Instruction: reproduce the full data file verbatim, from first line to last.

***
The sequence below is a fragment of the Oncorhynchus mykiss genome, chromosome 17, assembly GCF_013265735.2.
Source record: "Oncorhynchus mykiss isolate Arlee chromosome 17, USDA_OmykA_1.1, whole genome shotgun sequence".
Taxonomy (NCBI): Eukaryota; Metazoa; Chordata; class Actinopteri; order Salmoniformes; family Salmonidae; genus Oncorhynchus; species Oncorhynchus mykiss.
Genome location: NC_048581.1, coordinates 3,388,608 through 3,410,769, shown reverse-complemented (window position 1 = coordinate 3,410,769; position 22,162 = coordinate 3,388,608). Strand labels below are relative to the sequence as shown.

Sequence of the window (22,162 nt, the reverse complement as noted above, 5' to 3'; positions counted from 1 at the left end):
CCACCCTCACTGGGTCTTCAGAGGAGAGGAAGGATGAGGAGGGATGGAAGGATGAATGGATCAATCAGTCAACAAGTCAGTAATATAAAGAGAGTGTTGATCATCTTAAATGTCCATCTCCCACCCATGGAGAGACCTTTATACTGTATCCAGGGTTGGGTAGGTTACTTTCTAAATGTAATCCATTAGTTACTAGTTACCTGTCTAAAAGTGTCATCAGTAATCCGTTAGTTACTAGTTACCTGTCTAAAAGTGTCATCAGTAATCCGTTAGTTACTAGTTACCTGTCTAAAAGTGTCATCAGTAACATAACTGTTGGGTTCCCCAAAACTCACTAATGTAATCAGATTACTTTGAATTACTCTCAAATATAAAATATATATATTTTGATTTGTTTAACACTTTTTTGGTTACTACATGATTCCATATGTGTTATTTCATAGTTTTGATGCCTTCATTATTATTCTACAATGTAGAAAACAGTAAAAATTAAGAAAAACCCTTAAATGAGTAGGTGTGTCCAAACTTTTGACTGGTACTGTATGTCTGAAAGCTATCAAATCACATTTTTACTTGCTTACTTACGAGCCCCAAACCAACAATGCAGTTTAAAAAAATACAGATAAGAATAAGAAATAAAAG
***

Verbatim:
The sequence below is a fragment of the Oncorhynchus mykiss genome, chromosome 17, assembly GCF_013265735.2.
Source record: "Oncorhynchus mykiss isolate Arlee chromosome 17, USDA_OmykA_1.1, whole genome shotgun sequence".
Taxonomy (NCBI): Eukaryota; Metazoa; Chordata; class Actinopteri; order Salmoniformes; family Salmonidae; genus Oncorhynchus; species Oncorhynchus mykiss.
Genome location: NC_048581.1, coordinates 3,388,608 through 3,410,769, shown reverse-complemented (window position 1 = coordinate 3,410,769; position 22,162 = coordinate 3,388,608). Strand labels below are relative to the sequence as shown.

Sequence of the window (22,162 nt, the reverse complement as noted above, 5' to 3'; positions counted from 1 at the left end):
CCACCCTCACTGGGTCTTCAGAGGAGAGGAAGGATGAGGAGGGATGGAAGGATGAATGGATCAATCAGTCAACAAGTCAGTAATATAAAGAGAGTGTTGATCATCTTAAATGTCCATCTCCCACCCATGGAGAGACCTTTATACTGTATCCAGGGTTGGGTAGGTTACTTTCTAAATGTAATCCATTAGTTACTAGTTACCTGTCTAAAAGTGTCATCAGTAATCCGTTAGTTACTAGTTACCTGTCTAAAAGTGTCATCAGTAATCCGTTAGTTACTAGTTACCTGTCTAAAAGTGTCATCAGTAACATAACTGTTGGGTTCCCCAAAACTCACTAATGTAATCAGATTACTTTGAATTACTCTCAAATATAAAATATATATATTTTGATTTGTTTAACACTTTTTTGGTTACTACATGATTCCATATGTGTTATTTCATAGTTTTGATGCCTTCATTATTATTCTACAATGTAGAAAACAGTAAAAATTAAGAAAAACCCTTAAATGAGTAGGTGTGTCCAAACTTTTGACTGGTACTGTATGTCTGAAAGCTATCAAATCACATTTTTACTTGCTTACTTACGAGCCCCAAACCAACAATGCAGTTTAAAAAAATACAGATAAGAATAAGAAATAAAAG